German prosecutor wants to see Lopez over documents

Click to follow
The Independent Online
THE GERMAN state prosecutor investigating the disappearance of secret documents from General Motors believes that suspicions have hardened sufficiently for him to want to interview Jose Ignacio Lopez de Arriortua, the former GM purchasing chief who is now number two at Volkswagen, and his close colleagues.

At the same time in Detroit, GM said it was co-operating with US Justice Department officials in their investigation of possible document theft by former GM employees.

According to sources close to the German investigation, the Darmstadt prosecutor's office has come into possession of new material that was among confidential information missing since the departure of Mr Lopez in March. The material had apparently been in the hands of a former employee of Opel, the GM subsidiary, and had been brought to the state prosecutor by someone else.

Statements by senior GM executives interviewed over the past two days concerning another set of secret documents found earlier in a Wiesbaden flat rented by two of Mr Lopez's associates have also 'substantially strengthened our suspicions', Georg Nauth, spokesman for the Darmstadt prosecutor's office, said. He said the prosecutor wanted to speak to Mr Lopez and the two connected with the Wiesbaden flat, Jorge Alvarez and Rosario Piazza, but apparently all were away on holiday.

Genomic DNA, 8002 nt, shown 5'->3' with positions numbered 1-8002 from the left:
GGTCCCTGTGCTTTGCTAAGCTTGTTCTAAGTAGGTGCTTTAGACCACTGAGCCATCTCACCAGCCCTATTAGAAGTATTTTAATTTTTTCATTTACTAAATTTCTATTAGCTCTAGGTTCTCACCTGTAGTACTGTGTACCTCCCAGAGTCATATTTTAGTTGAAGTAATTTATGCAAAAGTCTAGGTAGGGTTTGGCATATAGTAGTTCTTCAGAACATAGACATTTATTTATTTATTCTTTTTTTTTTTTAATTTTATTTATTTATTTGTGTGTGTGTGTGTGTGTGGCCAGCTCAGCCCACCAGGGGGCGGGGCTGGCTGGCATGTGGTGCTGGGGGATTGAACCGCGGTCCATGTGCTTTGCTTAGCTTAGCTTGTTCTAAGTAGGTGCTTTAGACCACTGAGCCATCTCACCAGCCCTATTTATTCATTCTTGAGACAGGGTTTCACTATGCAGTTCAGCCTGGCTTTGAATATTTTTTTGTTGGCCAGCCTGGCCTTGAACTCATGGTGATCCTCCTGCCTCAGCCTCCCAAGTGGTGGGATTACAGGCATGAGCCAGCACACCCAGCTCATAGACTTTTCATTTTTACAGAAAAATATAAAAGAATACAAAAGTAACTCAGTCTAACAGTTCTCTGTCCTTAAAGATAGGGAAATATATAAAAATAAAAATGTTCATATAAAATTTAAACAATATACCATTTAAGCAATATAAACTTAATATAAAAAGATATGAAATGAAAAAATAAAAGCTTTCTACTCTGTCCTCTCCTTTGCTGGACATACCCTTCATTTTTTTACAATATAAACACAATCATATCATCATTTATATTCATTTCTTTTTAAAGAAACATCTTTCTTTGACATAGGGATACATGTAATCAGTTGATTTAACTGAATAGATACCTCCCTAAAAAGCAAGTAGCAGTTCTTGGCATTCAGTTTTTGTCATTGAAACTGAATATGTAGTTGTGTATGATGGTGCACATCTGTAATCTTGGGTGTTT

Volkswagen's shares for the first time yesterday reflected growing nervousness about the turn of events, falling DM4.5 to DM361 in London. Frankfurt traders spoke of rumours spreading among American investors that Mr Lopez's days were numbered.

'It looks increasingly as if Lopez actually did take the documents when he moved from GM, and the question we must ask ourselves is, did Ferdinand Piech know about it?' one trader said, referring to the chairman of Volkswagen who poached Mr Lopez from Detroit.

The nervousness was provoked by a civil court hearing in Hamburg on Thursday when several senior GM executives contradicted under oath statements made by Mr Lopez about the collection of sensitive documents before his departure for VW.

The Hamburg hearing did not directly concern GM but was prompted by Der Spiegel magazine seeking to overturn a temporary injunction by Volkswagen banning it from pursuing allegations of industrial espionage by Mr Lopez. However, GM seized the opportunity to strengthen its case against VW, sending 22 executives, four corporate lawyers and bagfuls of sworn affidavits.

Many of these executives have now been interviewed by the Darmstadt prosecutor, who is dealing with the more serious criminal investigation against Mr Lopez. Mr Nauth said the executives' statements confirmed that the GM papers found in the Wiesbaden flat 'are of great importance to the firm, and should not have been there'.

Comments